|Courthouse and Jail House Rocks|
Located just south of Bridgeport in the panhandle of Nebraska at the eastern terminus of the Wildcat Hills, Courthouse and Jail House Rocks ascend 400 feet above the North Platte River Valley. For me, the rocks are an enduring symbol of the pioneer spirit, hope and home. During the Westward Expansion, they were a famous landmark as the Oregon, California, Mormon, Pony Express and Sidney-Deadwood trails all ran near the geographical marvels.
The formation was first noted by Robert Stuart in 1812. From a far distance, he observed a solitary tower rising out of the open prairie. Only upon closer inspection did he discover there were actually two. Stuart thought the larger feature looked like a courthouse, while the smaller a jail. Locals originally began calling the place McFarlan's Castle while passerbys referred to them as the Lonely Tower, the Castle or the Capitol. By 1837, the name Courthouse and Jail Rocks had stuck.
During the 19th century, settlers on the trail relied on natural landmarks to guide them in the right direction. To emigrants from the European coast who had never seen a mountain or even a bluff, Courthouse and Jail Rocks were described as stunning, geologic features. Fascinated by the strange peaks and because they knew they would never see them again, many people climbed to the summit and carved their names in the soft Brule clay.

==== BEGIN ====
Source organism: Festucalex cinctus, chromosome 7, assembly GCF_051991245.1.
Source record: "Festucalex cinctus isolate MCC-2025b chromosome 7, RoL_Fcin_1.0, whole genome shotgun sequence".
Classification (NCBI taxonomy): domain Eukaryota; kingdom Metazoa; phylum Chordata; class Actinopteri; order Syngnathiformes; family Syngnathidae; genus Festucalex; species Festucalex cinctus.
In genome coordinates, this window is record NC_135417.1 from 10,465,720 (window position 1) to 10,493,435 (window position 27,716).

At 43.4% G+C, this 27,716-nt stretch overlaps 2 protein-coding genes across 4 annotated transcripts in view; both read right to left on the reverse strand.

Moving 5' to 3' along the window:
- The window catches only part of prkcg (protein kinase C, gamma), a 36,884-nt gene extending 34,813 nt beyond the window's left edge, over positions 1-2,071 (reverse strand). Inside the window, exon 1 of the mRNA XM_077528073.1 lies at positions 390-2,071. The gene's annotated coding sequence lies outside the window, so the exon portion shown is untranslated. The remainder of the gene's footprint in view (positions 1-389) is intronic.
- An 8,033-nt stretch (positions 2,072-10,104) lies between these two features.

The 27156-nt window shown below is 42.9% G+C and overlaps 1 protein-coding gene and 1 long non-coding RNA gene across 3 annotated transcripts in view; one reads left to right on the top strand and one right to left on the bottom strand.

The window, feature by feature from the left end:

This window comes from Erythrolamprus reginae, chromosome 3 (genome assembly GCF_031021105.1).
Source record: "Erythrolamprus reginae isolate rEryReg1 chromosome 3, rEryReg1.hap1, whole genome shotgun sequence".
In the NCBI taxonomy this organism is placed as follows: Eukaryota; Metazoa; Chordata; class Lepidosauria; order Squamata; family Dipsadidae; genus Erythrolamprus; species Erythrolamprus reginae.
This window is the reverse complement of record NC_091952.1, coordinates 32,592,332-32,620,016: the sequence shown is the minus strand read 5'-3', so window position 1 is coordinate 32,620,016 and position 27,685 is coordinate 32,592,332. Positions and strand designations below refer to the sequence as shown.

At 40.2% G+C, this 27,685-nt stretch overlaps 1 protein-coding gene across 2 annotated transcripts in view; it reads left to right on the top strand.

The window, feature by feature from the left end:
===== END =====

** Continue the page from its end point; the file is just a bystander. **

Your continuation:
Being the first of several impressive monuments in Western Nebraska, Courthouse and Jail are a proud palace of solitude and the vanguard of unforgettable scenic wonders that travelers would encounter further west. They provided comfort that the party was on the right track and inspired hope that everything was going to be okay in the future. When feeling a bit under the weather, a powerful tonic can sometimes be memories of home. Just like the pioneer days of old, it's time to circle the wagons.
|The rocks rise 400 feet above the valley floor|
|Seybolt Park is the eastern terminus of the Wildcat Hills|
|The peaks are geographic marvels|
|The natural landmark can be seen from a great distance|
|A stunning geologic feature|
|Jail House Rock|
|A proud palace of solitude|
|The vanguard of scenic wonders to come|
|They provided comfort and hope|
|Just like pioneer days of old, it's time to circle the wagons|